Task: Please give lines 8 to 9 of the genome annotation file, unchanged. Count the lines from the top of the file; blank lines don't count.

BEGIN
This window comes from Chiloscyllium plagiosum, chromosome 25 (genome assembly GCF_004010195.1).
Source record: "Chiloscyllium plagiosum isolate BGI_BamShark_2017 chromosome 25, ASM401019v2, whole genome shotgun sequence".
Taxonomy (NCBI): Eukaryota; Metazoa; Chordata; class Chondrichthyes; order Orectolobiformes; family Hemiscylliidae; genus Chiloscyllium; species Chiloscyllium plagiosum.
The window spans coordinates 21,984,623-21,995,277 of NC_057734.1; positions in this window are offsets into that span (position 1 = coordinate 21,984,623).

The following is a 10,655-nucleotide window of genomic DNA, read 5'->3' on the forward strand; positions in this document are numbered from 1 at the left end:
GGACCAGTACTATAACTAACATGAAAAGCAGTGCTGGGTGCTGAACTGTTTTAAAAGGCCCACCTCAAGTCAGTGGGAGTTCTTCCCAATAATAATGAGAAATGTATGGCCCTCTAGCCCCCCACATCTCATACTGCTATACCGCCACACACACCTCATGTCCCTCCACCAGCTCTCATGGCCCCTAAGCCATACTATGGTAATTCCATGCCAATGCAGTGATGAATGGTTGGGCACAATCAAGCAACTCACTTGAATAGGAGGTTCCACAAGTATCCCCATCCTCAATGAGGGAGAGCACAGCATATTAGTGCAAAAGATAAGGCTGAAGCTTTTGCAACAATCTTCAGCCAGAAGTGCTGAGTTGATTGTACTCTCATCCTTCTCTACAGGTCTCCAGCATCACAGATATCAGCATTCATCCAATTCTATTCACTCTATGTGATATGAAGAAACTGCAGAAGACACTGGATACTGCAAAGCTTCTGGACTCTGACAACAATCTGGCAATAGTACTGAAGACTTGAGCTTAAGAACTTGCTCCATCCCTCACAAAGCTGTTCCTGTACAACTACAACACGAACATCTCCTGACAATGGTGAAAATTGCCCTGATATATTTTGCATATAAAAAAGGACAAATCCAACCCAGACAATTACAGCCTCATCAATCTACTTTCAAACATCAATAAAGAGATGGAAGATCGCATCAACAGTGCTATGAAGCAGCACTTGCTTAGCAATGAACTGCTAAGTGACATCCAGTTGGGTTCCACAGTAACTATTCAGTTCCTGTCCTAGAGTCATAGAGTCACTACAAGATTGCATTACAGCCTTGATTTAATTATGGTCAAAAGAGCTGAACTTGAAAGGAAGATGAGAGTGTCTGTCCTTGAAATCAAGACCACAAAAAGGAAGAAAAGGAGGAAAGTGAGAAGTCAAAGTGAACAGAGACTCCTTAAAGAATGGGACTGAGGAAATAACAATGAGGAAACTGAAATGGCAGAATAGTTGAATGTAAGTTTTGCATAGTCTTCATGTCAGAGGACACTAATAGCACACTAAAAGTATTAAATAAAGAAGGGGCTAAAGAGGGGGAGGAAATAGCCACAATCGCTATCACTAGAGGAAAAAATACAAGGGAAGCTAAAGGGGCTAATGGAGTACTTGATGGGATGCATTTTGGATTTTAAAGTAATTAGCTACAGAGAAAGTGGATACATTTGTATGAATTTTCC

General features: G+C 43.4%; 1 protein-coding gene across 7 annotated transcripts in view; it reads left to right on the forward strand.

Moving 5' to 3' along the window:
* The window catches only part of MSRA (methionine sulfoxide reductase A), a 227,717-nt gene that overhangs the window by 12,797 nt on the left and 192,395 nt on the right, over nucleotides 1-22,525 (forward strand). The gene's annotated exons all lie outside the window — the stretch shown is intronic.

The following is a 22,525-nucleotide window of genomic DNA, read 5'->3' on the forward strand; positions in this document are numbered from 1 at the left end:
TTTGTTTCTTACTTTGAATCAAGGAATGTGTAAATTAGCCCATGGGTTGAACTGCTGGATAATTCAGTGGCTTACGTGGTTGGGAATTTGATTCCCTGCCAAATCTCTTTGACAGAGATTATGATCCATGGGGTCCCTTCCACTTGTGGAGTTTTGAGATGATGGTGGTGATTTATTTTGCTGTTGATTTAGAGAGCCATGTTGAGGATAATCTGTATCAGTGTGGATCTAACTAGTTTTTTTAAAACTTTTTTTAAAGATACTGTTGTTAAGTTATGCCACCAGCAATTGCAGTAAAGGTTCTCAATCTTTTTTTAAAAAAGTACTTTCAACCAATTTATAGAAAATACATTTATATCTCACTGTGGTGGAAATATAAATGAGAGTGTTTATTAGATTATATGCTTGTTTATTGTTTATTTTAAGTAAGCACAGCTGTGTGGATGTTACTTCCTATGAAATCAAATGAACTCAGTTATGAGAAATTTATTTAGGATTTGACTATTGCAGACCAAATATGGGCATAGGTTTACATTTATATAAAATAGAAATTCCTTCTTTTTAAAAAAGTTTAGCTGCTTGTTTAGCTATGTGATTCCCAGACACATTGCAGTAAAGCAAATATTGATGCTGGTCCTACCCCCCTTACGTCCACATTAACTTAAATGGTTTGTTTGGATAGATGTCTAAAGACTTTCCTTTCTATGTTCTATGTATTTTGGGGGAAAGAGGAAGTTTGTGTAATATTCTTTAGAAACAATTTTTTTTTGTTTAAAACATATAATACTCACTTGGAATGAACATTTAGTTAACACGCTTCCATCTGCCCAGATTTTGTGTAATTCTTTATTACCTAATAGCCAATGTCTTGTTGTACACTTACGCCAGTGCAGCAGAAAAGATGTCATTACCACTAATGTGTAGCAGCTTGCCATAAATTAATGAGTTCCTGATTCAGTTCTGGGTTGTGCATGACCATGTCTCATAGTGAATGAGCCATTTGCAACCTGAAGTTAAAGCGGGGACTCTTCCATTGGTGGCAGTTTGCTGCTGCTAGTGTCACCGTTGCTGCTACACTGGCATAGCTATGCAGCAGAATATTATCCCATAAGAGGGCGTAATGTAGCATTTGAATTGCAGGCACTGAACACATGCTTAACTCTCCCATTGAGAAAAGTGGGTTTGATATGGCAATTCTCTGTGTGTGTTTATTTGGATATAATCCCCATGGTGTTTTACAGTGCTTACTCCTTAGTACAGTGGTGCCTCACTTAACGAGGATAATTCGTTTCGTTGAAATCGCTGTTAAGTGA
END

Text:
Moving 5' to 3' along the window:
* The window catches only part of MSRA (methionine sulfoxide reductase A), a 227,717-nt gene that overhangs the window by 12,797 nt on the left and 192,395 nt on the right, over nucleotides 1-22,525 (forward strand). The gene's annotated exons all lie outside the window — the stretch shown is intronic.